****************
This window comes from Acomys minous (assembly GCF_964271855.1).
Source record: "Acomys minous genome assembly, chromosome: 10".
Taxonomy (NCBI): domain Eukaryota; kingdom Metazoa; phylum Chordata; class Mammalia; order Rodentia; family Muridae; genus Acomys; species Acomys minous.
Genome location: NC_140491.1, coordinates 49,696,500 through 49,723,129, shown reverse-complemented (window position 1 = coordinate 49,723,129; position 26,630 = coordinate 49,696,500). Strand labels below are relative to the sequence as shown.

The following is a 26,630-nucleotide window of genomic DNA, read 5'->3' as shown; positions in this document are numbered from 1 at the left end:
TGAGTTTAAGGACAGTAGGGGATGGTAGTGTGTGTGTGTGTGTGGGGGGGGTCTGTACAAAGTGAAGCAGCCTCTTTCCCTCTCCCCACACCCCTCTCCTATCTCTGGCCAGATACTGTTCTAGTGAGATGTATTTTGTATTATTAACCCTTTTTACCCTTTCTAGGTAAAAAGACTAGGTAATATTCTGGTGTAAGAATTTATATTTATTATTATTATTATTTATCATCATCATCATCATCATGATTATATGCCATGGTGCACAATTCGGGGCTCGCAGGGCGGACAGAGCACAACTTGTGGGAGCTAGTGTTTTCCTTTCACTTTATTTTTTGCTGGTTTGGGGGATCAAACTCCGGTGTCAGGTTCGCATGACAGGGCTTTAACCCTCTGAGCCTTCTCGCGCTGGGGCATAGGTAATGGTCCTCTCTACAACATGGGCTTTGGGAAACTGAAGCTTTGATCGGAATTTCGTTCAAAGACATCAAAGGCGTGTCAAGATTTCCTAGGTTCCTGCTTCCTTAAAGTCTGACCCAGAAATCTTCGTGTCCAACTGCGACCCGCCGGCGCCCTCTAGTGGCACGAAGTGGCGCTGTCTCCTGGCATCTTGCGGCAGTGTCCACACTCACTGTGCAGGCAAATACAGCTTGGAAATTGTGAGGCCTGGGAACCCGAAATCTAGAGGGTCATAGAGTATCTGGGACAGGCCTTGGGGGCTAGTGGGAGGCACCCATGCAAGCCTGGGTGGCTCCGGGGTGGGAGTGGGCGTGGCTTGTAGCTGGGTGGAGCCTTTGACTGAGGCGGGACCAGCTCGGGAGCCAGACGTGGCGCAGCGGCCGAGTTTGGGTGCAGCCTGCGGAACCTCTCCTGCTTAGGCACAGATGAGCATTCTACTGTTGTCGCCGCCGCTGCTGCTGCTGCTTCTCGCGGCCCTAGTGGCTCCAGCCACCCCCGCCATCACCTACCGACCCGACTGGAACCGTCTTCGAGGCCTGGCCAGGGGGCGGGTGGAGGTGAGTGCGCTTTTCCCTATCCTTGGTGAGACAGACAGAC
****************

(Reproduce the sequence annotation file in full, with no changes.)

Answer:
This window comes from Acomys minous (assembly GCF_964271855.1).
Source record: "Acomys minous genome assembly, chromosome: 10".
Taxonomy (NCBI): domain Eukaryota; kingdom Metazoa; phylum Chordata; class Mammalia; order Rodentia; family Muridae; genus Acomys; species Acomys minous.
Genome location: NC_140491.1, coordinates 49,696,500 through 49,723,129, shown reverse-complemented (window position 1 = coordinate 49,723,129; position 26,630 = coordinate 49,696,500). Strand labels below are relative to the sequence as shown.

The following is a 26,630-nucleotide window of genomic DNA, read 5'->3' as shown; positions in this document are numbered from 1 at the left end:
TGAGTTTAAGGACAGTAGGGGATGGTAGTGTGTGTGTGTGTGTGGGGGGGGTCTGTACAAAGTGAAGCAGCCTCTTTCCCTCTCCCCACACCCCTCTCCTATCTCTGGCCAGATACTGTTCTAGTGAGATGTATTTTGTATTATTAACCCTTTTTACCCTTTCTAGGTAAAAAGACTAGGTAATATTCTGGTGTAAGAATTTATATTTATTATTATTATTATTTATCATCATCATCATCATCATGATTATATGCCATGGTGCACAATTCGGGGCTCGCAGGGCGGACAGAGCACAACTTGTGGGAGCTAGTGTTTTCCTTTCACTTTATTTTTTGCTGGTTTGGGGGATCAAACTCCGGTGTCAGGTTCGCATGACAGGGCTTTAACCCTCTGAGCCTTCTCGCGCTGGGGCATAGGTAATGGTCCTCTCTACAACATGGGCTTTGGGAAACTGAAGCTTTGATCGGAATTTCGTTCAAAGACATCAAAGGCGTGTCAAGATTTCCTAGGTTCCTGCTTCCTTAAAGTCTGACCCAGAAATCTTCGTGTCCAACTGCGACCCGCCGGCGCCCTCTAGTGGCACGAAGTGGCGCTGTCTCCTGGCATCTTGCGGCAGTGTCCACACTCACTGTGCAGGCAAATACAGCTTGGAAATTGTGAGGCCTGGGAACCCGAAATCTAGAGGGTCATAGAGTATCTGGGACAGGCCTTGGGGGCTAGTGGGAGGCACCCATGCAAGCCTGGGTGGCTCCGGGGTGGGAGTGGGCGTGGCTTGTAGCTGGGTGGAGCCTTTGACTGAGGCGGGACCAGCTCGGGAGCCAGACGTGGCGCAGCGGCCGAGTTTGGGTGCAGCCTGCGGAACCTCTCCTGCTTAGGCACAGATGAGCATTCTACTGTTGTCGCCGCCGCTGCTGCTGCTGCTTCTCGCGGCCCTAGTGGCTCCAGCCACCCCCGCCATCACCTACCGACCCGACTGGAACCGTCTTCGAGGCCTGGCCAGGGGGCGGGTGGAGGTGAGTGCGCTTTTCCCTATCCTTGGTGAGACAGACAGAC